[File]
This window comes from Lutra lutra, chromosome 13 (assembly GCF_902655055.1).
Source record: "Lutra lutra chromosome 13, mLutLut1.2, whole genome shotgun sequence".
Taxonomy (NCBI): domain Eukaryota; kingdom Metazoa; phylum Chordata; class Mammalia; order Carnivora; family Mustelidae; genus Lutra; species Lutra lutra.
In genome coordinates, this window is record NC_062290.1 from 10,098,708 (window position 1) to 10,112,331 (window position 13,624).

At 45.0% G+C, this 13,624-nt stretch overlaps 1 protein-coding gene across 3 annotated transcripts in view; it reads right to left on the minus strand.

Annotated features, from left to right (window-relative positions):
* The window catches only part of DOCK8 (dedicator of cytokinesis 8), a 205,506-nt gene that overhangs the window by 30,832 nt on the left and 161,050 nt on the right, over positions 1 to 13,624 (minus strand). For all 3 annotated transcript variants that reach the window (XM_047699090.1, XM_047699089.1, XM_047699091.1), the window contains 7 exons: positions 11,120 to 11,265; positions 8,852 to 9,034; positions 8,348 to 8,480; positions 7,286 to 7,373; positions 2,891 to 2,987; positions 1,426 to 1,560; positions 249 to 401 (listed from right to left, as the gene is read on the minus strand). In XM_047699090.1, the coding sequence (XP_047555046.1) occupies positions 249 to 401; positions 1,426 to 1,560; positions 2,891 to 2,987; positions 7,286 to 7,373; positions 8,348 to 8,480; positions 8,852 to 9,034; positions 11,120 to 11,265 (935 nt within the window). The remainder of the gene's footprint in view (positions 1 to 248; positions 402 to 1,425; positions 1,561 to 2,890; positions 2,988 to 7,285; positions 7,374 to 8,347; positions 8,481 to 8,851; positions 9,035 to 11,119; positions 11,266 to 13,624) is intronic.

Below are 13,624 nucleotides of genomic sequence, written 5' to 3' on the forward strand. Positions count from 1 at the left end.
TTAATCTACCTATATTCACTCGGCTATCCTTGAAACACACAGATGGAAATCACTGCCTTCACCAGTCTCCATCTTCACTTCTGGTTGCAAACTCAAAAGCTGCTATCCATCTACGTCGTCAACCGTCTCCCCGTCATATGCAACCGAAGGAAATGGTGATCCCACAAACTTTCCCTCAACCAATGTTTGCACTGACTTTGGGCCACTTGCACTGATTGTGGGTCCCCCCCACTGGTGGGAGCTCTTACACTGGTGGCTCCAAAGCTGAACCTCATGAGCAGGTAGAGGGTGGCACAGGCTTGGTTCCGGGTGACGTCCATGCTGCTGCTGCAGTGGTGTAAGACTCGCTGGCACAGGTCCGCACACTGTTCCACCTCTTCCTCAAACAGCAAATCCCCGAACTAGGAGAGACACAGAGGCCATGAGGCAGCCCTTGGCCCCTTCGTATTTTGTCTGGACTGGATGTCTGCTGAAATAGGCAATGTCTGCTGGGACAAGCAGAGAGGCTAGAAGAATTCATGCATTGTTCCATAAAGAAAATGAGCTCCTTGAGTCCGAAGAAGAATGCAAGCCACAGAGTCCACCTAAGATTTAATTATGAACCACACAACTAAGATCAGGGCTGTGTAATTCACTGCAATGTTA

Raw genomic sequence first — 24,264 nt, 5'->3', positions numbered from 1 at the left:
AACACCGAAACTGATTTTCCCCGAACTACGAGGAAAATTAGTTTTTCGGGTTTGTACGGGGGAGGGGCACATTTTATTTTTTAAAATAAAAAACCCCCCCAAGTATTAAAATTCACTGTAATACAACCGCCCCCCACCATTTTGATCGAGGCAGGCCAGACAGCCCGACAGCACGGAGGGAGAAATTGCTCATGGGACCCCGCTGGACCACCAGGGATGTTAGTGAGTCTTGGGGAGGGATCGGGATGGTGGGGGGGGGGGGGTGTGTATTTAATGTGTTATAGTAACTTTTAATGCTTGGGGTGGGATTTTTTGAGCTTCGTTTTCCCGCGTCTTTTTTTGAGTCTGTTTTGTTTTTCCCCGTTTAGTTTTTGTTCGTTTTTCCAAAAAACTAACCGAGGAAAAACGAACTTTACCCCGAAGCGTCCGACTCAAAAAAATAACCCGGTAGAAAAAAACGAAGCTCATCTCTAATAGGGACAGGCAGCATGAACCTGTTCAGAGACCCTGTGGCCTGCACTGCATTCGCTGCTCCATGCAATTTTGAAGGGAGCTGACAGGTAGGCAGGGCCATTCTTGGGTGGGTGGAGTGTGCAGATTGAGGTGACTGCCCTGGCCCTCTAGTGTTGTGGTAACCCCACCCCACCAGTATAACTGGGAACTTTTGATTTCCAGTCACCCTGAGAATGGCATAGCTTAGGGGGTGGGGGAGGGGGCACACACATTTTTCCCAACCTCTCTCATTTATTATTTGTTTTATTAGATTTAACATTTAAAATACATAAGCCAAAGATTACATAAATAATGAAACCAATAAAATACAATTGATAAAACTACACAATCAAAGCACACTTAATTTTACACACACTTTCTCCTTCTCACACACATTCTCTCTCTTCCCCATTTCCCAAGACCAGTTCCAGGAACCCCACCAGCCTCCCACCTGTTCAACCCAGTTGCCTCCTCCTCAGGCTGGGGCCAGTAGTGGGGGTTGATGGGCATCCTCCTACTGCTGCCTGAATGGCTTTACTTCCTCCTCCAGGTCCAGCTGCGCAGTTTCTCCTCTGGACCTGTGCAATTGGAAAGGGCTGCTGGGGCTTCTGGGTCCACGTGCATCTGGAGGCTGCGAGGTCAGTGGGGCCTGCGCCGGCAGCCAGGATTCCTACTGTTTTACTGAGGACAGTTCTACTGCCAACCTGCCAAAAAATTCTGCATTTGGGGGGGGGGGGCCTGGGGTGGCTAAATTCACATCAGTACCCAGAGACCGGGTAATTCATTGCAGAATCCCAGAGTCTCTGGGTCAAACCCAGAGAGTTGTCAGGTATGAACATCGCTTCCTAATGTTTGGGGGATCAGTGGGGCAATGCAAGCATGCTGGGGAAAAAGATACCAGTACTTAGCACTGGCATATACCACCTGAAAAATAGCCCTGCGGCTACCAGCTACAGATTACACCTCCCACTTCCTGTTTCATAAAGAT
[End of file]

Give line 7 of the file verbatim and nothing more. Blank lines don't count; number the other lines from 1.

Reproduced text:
* The window catches only part of DOCK8 (dedicator of cytokinesis 8), a 205,506-nt gene that overhangs the window by 30,832 nt on the left and 161,050 nt on the right, over positions 1 to 13,624 (minus strand). For all 3 annotated transcript variants that reach the window (XM_047699090.1, XM_047699089.1, XM_047699091.1), the window contains 7 exons: positions 11,120 to 11,265; positions 8,852 to 9,034; positions 8,348 to 8,480; positions 7,286 to 7,373; positions 2,891 to 2,987; positions 1,426 to 1,560; positions 249 to 401 (listed from right to left, as the gene is read on the minus strand). In XM_047699090.1, the coding sequence (XP_047555046.1) occupies positions 249 to 401; positions 1,426 to 1,560; positions 2,891 to 2,987; positions 7,286 to 7,373; positions 8,348 to 8,480; positions 8,852 to 9,034; positions 11,120 to 11,265 (935 nt within the window). The remainder of the gene's footprint in view (positions 1 to 248; positions 402 to 1,425; positions 1,561 to 2,890; positions 2,988 to 7,285; positions 7,374 to 8,347; positions 8,481 to 8,851; positions 9,035 to 11,119; positions 11,266 to 13,624) is intronic.